Vocate is here to help the job seeker become more empowered and successful on their career path. If you read our article 3 Questions for Discovering Your Personal Brand, you’re ready for some more tangible advice. Now we’ll walk you through cultivating your personal brand in the workplace.
Arriving late, not participating in meetings, needing people to follow up with you – these are all things that others could easily interpret as signs that you are undependable or unfit for a promotion.
1. Becoming aware of yourself
We all have active brains and our thoughts far outnumber what we externalize to others. As seen in dating, we often expect others to read our minds. Why did you think I wouldn’t like that? Didn’t you know I love carrot cake? Becoming aware of yourself requires being aware that you’re giving people a limited amount of information to work with. Perception can only happen when there is something to perceive. How people perceive you is entirely dependent on what you do and say, what you externalize. It is no different in the workplace. Arriving late, not participating in meetings, needing people to follow up with you – these are all things that others could easily interpret as signs that you are undependable or unfit for a promotion. No matter if you have perfectly reasonable explanations.
This is also where your story comes into play. “There’s Lisa. She skydives and is a real risk-taker. I bet that’s why she loves sales – for the thrill.” Your story is what helps people figure out who you are, where you came from, and why you’re here. We rely on stories to understand our coworkers or potential hires.
2. Your unique value proposition
In line with the awareness of others’ perception, knowing what makes you unique will help you stick out, be remembered. This will also help you craft your story. Identifying your strengths and weakness will create an impression on people. What you know and what you can do will turn out to be the base of your personal value proposition (PVP). Moreover, your PVP differentiates you from others and helps you to be a step ahead, and in turn, you become more placeable in job roles. No one is hired for being “really good at lots of stuff.” But they are hired for being “just the right person for the job” based on special personality traits, skills, and talents.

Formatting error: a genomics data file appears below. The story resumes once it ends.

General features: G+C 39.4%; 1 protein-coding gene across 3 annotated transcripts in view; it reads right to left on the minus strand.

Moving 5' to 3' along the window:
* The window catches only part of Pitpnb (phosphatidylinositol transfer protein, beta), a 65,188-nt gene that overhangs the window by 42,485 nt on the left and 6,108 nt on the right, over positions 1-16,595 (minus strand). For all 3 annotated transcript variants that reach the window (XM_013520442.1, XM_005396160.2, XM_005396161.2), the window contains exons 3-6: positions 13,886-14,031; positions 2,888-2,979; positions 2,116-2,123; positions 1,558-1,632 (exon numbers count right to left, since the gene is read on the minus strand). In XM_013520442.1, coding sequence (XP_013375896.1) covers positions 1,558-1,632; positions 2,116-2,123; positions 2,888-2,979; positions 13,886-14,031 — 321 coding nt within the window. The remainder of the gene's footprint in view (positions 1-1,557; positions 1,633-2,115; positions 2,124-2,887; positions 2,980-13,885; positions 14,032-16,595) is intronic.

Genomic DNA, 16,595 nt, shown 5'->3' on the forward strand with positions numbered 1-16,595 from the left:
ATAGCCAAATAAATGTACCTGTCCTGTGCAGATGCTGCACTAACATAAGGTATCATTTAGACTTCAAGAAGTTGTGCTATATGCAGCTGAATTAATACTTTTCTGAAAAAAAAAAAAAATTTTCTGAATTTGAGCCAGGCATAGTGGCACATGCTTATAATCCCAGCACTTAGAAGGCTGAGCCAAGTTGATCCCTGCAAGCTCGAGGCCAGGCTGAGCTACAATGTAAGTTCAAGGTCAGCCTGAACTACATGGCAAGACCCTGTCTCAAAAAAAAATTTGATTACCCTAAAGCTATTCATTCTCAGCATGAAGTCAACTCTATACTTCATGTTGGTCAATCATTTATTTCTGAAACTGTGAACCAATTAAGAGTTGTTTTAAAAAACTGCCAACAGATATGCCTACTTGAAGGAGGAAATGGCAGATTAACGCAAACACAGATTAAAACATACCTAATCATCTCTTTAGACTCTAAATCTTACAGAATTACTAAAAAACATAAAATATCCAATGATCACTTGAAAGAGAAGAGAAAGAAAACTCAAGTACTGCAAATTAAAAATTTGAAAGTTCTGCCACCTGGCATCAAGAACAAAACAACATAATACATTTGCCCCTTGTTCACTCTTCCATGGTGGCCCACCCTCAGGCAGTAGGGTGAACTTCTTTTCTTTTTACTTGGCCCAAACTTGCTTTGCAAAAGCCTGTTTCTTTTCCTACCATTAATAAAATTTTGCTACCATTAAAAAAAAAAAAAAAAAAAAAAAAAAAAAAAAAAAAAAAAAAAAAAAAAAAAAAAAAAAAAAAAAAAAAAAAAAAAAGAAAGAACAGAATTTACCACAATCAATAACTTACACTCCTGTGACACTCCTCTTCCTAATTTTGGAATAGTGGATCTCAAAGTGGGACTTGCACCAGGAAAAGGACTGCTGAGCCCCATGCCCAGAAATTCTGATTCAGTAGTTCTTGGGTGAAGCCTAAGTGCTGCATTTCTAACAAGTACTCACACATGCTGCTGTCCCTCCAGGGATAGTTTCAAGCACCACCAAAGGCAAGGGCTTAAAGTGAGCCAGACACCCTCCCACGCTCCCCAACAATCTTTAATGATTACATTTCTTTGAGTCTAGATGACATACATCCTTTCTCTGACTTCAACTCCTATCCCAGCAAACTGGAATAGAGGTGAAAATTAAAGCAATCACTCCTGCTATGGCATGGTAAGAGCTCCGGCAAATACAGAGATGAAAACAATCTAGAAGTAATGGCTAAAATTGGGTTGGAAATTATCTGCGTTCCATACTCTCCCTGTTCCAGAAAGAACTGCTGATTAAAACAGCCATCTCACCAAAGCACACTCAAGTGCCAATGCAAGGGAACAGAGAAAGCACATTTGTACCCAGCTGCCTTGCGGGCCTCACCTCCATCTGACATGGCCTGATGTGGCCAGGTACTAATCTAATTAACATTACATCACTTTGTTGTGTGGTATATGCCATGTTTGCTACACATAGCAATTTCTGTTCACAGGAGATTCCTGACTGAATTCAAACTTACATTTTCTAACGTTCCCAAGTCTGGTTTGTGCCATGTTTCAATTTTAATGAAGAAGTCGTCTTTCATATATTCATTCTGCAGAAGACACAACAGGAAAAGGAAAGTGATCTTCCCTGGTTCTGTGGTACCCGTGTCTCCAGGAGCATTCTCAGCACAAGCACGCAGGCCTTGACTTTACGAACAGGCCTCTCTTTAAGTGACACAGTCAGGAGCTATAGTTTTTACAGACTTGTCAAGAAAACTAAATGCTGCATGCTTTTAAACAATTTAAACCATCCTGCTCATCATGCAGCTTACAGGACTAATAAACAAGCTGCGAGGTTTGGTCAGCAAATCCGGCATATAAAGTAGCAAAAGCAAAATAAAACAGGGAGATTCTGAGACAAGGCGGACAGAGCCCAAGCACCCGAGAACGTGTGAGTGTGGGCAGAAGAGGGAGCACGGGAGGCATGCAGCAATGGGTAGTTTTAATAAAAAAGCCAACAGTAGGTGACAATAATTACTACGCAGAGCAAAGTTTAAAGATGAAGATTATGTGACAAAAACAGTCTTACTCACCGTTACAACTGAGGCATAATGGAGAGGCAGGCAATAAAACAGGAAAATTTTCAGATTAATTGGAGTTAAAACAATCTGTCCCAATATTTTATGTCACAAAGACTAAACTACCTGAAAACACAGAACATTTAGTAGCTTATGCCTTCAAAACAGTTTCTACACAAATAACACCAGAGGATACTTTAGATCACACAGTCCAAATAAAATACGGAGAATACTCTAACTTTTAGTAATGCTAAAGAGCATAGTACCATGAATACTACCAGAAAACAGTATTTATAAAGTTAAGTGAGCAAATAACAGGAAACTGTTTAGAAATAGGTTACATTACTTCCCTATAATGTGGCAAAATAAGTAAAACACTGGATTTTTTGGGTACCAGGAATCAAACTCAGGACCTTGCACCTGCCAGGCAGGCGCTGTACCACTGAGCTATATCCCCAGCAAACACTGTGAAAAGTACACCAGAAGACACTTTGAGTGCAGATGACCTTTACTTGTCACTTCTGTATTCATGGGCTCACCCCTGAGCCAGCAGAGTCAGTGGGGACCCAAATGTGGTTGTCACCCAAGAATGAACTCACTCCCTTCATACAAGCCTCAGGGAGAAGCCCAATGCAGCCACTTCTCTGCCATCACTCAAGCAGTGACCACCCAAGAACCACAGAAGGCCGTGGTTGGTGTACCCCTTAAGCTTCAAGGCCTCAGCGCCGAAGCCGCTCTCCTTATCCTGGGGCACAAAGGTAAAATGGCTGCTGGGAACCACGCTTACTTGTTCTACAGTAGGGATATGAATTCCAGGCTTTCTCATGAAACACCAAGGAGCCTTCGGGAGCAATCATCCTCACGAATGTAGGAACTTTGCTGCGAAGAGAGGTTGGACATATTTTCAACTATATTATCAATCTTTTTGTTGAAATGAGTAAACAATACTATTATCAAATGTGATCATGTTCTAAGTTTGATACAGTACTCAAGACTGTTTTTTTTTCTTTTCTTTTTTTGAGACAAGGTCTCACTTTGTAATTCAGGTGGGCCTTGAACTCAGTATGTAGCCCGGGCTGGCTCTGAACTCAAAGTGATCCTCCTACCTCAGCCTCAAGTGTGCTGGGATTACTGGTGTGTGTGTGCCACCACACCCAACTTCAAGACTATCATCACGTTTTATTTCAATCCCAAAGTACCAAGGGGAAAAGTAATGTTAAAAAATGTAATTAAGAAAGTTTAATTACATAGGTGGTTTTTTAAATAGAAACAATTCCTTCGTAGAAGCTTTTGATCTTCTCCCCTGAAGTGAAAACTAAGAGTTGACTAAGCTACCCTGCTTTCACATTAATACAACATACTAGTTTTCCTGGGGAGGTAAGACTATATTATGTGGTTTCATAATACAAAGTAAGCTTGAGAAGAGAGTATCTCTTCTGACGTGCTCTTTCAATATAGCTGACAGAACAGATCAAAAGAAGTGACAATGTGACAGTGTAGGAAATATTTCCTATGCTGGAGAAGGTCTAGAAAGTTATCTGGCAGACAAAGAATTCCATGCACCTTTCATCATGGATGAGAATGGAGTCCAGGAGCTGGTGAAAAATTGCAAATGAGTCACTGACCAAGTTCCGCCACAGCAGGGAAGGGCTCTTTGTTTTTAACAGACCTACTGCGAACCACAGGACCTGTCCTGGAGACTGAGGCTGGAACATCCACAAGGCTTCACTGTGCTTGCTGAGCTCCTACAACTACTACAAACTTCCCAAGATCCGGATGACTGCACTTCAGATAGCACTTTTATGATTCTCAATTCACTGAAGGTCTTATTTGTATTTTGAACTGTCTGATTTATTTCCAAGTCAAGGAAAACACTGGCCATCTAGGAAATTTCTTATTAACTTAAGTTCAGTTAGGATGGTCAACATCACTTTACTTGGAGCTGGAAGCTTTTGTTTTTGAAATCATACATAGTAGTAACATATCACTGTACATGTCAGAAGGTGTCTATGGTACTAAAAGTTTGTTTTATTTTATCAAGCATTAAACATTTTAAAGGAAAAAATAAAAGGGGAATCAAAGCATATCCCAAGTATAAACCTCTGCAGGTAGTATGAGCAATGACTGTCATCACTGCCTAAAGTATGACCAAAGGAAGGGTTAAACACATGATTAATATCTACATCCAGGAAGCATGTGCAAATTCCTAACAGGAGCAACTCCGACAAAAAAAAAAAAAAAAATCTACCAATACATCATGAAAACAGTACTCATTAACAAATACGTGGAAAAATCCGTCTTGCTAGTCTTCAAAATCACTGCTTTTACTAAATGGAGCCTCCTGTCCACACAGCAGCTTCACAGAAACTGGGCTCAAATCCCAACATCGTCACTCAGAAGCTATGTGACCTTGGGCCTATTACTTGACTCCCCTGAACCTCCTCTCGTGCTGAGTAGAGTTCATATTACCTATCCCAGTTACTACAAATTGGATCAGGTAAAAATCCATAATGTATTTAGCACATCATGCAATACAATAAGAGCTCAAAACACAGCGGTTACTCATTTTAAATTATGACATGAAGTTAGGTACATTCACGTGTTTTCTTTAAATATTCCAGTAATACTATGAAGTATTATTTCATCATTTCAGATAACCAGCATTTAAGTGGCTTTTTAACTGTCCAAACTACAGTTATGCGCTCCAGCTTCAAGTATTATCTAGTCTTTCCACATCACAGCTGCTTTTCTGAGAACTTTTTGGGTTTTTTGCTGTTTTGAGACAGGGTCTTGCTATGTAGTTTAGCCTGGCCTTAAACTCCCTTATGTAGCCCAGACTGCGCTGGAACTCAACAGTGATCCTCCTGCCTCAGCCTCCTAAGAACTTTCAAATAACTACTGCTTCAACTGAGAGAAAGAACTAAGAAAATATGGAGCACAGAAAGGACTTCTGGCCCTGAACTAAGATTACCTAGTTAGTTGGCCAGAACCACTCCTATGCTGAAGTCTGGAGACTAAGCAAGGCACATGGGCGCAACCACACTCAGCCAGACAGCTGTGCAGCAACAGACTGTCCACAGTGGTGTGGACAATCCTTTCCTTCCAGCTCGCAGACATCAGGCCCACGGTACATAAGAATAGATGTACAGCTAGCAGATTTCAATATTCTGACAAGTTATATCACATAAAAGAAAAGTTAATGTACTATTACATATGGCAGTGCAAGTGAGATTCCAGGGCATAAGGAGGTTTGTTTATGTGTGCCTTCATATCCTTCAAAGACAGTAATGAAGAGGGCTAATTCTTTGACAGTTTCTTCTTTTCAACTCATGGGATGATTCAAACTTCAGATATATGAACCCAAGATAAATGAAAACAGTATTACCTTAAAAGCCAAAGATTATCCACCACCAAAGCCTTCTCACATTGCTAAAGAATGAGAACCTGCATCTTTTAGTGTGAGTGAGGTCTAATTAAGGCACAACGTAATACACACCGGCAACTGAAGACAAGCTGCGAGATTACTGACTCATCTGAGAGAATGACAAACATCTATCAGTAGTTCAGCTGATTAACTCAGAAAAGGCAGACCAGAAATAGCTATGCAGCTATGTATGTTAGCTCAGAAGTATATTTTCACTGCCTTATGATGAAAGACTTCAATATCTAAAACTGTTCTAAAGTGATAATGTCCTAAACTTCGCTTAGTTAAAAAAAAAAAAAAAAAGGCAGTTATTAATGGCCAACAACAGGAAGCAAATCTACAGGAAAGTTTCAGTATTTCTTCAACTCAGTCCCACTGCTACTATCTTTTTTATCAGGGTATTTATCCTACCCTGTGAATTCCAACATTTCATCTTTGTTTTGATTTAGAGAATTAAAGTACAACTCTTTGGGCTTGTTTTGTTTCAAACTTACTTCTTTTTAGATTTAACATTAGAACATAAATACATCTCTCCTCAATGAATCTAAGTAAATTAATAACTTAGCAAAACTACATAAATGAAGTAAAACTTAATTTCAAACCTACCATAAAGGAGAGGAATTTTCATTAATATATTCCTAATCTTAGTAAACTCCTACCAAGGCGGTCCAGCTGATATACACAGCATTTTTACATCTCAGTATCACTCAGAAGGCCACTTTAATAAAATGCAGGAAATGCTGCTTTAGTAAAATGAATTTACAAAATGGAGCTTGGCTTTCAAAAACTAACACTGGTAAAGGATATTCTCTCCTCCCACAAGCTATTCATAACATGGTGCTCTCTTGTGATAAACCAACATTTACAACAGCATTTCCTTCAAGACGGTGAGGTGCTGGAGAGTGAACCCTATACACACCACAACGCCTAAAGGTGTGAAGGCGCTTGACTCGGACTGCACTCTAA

Smart people are the ones who not only know what they are doing but also take time to self-reflect. Now let’s look back at your experiences and interactions in the workplace (or college environment if you’re a student). Take some time and write down the words that you think describe yourself. Now, think about the words that you think others would use describe you. Do the words you use and the words others use to describe you align?
It’s common that your own words will not perfectly align with descriptors from those around you – but it is important to be aware of the words that did not match. Let’s say, you describe yourself as a leader but your colleagues think about you as a follower. This may be a chance to change the way they think about you. Start volunteering to organize projects, motivating others, or joining decision-making meetings. This will impact the people around you and make them see something new in you.
4. Reinvent your personal brand
Just like updating our phones we need to update ourselves. Take some time out to reinvent new things like skills, interests, and passions that you have recently developed. And then tell people about it! This will help improve your personal brand story and let people know the new you.
Vocate wants to help you stand out. Stay tuned for more articles about personal brand as well as other career discovery materials. You will also find more resources in the job seeker library!
Cover image: pexabay.com